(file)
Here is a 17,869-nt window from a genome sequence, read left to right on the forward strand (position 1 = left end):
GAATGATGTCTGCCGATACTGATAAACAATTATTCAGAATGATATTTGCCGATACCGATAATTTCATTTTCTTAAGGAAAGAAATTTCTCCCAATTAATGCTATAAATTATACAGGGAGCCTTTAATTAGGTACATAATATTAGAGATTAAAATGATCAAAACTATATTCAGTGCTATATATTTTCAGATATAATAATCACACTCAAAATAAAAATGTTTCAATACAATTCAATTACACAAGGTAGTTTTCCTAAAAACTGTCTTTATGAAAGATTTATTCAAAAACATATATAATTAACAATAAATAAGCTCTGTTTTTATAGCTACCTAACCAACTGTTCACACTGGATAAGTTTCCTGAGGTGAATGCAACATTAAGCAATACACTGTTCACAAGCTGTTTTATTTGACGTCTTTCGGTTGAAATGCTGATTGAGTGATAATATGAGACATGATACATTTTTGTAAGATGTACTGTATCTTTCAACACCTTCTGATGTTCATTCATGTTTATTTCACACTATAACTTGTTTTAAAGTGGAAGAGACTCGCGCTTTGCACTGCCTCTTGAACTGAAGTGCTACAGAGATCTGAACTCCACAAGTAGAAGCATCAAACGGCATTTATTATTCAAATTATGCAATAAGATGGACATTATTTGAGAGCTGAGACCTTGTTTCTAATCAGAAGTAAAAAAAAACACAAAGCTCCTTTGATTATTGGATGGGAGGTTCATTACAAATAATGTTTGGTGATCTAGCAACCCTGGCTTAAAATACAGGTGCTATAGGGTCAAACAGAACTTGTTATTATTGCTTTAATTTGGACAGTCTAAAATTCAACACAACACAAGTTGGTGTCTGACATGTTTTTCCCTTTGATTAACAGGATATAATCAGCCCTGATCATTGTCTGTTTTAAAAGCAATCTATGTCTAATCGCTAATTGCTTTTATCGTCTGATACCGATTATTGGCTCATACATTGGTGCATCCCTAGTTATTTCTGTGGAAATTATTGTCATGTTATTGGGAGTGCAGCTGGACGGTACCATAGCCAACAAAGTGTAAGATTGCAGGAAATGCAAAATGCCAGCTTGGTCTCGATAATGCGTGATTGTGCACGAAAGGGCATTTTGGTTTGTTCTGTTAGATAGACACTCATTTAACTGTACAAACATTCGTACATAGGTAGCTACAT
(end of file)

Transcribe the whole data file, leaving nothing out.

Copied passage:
Here is a 17,869-nt window from a genome sequence, read left to right on the forward strand (position 1 = left end):
GAATGATGTCTGCCGATACTGATAAACAATTATTCAGAATGATATTTGCCGATACCGATAATTTCATTTTCTTAAGGAAAGAAATTTCTCCCAATTAATGCTATAAATTATACAGGGAGCCTTTAATTAGGTACATAATATTAGAGATTAAAATGATCAAAACTATATTCAGTGCTATATATTTTCAGATATAATAATCACACTCAAAATAAAAATGTTTCAATACAATTCAATTACACAAGGTAGTTTTCCTAAAAACTGTCTTTATGAAAGATTTATTCAAAAACATATATAATTAACAATAAATAAGCTCTGTTTTTATAGCTACCTAACCAACTGTTCACACTGGATAAGTTTCCTGAGGTGAATGCAACATTAAGCAATACACTGTTCACAAGCTGTTTTATTTGACGTCTTTCGGTTGAAATGCTGATTGAGTGATAATATGAGACATGATACATTTTTGTAAGATGTACTGTATCTTTCAACACCTTCTGATGTTCATTCATGTTTATTTCACACTATAACTTGTTTTAAAGTGGAAGAGACTCGCGCTTTGCACTGCCTCTTGAACTGAAGTGCTACAGAGATCTGAACTCCACAAGTAGAAGCATCAAACGGCATTTATTATTCAAATTATGCAATAAGATGGACATTATTTGAGAGCTGAGACCTTGTTTCTAATCAGAAGTAAAAAAAAACACAAAGCTCCTTTGATTATTGGATGGGAGGTTCATTACAAATAATGTTTGGTGATCTAGCAACCCTGGCTTAAAATACAGGTGCTATAGGGTCAAACAGAACTTGTTATTATTGCTTTAATTTGGACAGTCTAAAATTCAACACAACACAAGTTGGTGTCTGACATGTTTTTCCCTTTGATTAACAGGATATAATCAGCCCTGATCATTGTCTGTTTTAAAAGCAATCTATGTCTAATCGCTAATTGCTTTTATCGTCTGATACCGATTATTGGCTCATACATTGGTGCATCCCTAGTTATTTCTGTGGAAATTATTGTCATGTTATTGGGAGTGCAGCTGGACGGTACCATAGCCAACAAAGTGTAAGATTGCAGGAAATGCAAAATGCCAGCTTGGTCTCGATAATGCGTGATTGTGCACGAAAGGGCATTTTGGTTTGTTCTGTTAGATAGACACTCATTTAACTGTACAAACATTCGTACATAGGTAGCTACAT